Science Fiction

California Dreaming

I finished this yesterday, but didn’t want to write and post the review the same day as Aftermath. This time James Philip brings us California Dreaming (Timeline 10/27/62 – USA), the second in his alternate history of the Cuban Missile Crisis gone hot from the perspective of the United States. The fantastic original series is from a British perspective.

The two series naturally interact, since these are the same events seen from different sides of the pond, through mostly different, if sometimes related, eyes. Coincidence stretches almost to the breaking point in the telling, but that can be the way of coincidence, so it’s not a real complaint.

Something sinister is happening behind the scenes. My personal theory is that the only reason for the October War in the first place was forces that didn’t exist or didn’t have their way in our own timeline. I could be wrong. Part of the beauty of the combined series it that there is such room to speculate and wonder. Having read the other series to date, I found myself anticipating larger events that would affect this (mostly) new set of characters. The author doesn’t disappoint, leaving things tantalizingly up in the air so we can’t wait for the next installment.

Something is rotten in America. Given that Americans were caught off guard by this, no wonder it was utterly baffling internationally.

The prices of $3.99 is a bargain for such an exceptional work. I had ordered in advance, so I had it in hand, virtually speaking, as soon as it released. Presumably the editing problems will be patched up in time, so you might see fewer or none. I’ve not seen as many errors in any of his other books. Mostly it’s wrong spellings, extra or missing words, as when you start to phrase a sentence one way and then change it, but leave a missing or dangling word. I’ve done the same many times. Too bad I can’t (as far as I know) flag a needed edit right from the Kindle.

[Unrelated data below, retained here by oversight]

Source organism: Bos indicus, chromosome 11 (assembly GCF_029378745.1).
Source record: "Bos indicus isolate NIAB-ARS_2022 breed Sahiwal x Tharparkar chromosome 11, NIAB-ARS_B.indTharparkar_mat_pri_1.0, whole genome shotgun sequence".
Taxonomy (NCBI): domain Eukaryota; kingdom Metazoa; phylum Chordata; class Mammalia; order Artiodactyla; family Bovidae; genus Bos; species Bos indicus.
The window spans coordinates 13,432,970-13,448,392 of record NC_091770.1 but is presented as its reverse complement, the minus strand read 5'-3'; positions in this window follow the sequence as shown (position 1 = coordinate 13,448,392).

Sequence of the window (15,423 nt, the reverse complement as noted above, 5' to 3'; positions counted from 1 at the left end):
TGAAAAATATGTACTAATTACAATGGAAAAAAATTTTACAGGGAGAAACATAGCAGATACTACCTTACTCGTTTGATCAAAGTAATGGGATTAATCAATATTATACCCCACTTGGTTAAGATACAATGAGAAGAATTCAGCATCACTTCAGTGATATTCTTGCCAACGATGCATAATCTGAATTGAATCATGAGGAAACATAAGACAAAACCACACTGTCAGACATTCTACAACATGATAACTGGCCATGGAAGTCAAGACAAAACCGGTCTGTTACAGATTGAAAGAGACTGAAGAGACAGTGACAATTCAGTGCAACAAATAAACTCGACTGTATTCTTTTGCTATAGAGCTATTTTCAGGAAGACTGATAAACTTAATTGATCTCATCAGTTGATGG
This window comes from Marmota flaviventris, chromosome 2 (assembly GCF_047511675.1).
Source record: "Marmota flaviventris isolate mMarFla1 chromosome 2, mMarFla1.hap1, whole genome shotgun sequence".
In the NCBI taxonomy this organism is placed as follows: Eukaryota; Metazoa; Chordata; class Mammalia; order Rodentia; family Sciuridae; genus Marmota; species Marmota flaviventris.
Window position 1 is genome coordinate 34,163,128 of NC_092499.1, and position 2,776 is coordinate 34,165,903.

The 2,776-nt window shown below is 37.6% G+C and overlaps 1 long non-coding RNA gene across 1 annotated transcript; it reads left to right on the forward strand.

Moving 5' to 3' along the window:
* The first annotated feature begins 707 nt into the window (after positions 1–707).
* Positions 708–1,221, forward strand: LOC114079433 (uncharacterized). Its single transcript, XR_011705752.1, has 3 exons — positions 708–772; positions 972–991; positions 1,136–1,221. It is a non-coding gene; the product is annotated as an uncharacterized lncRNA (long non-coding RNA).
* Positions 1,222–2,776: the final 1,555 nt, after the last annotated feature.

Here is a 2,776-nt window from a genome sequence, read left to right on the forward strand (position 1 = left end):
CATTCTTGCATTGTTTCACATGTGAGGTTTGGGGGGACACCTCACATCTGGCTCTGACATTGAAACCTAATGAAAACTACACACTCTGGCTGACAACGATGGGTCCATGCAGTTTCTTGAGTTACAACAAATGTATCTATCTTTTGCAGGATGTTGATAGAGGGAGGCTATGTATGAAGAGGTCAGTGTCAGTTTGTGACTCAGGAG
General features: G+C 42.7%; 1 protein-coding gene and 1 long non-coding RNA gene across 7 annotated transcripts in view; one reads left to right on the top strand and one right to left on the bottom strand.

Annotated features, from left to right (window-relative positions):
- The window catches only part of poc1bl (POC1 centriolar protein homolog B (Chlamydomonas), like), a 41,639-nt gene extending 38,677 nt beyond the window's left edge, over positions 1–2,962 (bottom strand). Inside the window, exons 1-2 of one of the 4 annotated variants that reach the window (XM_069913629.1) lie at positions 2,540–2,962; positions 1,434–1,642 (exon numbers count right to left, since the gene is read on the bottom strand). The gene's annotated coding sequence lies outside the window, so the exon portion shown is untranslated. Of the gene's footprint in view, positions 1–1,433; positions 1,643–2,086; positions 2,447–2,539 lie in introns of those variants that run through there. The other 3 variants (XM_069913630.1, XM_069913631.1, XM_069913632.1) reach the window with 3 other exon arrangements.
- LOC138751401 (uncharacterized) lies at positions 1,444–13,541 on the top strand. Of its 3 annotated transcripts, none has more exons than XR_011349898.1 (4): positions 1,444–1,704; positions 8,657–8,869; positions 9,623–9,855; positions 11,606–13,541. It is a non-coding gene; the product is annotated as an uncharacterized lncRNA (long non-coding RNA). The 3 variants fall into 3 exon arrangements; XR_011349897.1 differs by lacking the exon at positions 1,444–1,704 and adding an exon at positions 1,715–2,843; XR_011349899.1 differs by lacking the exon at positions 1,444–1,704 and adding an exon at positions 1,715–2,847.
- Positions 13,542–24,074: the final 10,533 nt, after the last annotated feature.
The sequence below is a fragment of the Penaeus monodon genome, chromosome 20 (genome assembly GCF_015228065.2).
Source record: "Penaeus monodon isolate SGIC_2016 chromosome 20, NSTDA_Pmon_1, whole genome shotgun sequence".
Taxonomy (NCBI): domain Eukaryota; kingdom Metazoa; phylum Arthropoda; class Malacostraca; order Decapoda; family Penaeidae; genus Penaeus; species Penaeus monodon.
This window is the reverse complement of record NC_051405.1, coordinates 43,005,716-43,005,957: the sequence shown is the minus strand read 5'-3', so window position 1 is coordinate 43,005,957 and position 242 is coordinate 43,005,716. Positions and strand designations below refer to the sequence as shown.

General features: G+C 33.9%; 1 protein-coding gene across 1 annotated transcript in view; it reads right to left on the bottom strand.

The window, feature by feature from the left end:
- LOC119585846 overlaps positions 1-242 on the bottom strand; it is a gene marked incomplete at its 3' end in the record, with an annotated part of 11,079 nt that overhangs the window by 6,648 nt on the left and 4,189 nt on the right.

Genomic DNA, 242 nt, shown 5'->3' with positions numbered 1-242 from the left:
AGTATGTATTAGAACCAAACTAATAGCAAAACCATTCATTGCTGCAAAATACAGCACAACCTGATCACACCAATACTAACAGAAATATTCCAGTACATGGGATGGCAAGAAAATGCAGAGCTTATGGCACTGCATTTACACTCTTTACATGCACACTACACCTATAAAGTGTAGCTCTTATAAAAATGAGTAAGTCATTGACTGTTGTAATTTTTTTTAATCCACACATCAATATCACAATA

That said, I would buy the entire rest of both sets on the spot, right now, if they were done, and read nothing but them until the conclusion. If there is a conclusion, per se, given that there’s an entire new timeline to play in, and endless possible repercussions. I would buy them in paperback, if they were available no other way. Your mileage may vary, but they are one of the best things I’ve read.

The Fire Seekers

The Fire Seekers (The Babel Trilogy Book 1) is a hard-to-classify book by Richard Farr. I know I say this too often, but I found it hard to put down. I actually finished the last 20% of it after waking and being unable to fall back to sleep in the wee hours this morning.

You could call it science fiction. You could say it’s young adult, but it’s not really, apart from overlap. That is, readers in the YA market might also enjoy it, and appreciate the relative youth of the main character and his friends. Most of us, on the other hand, wouldn’t be able to relate to his extraordinary childhood, background, and, overt only as a plot factor at a couple of key points, wealth. More than a couple plot points, if you count some of what the ordinary-seeming protagonist knows as a result of his background. It’s definitely loaded with action, suspense, and a mystery that remains largely unsettled in the satisfying yet disturbing conclusion.

Sadly, the next book in the trilogy has not yet been published, or it would be the book I jumped into next. Which tells you just how gripping I found it. It reads a little like The Da Vinci Code, or Raiders of the Lost Ark if you imagine that as a book.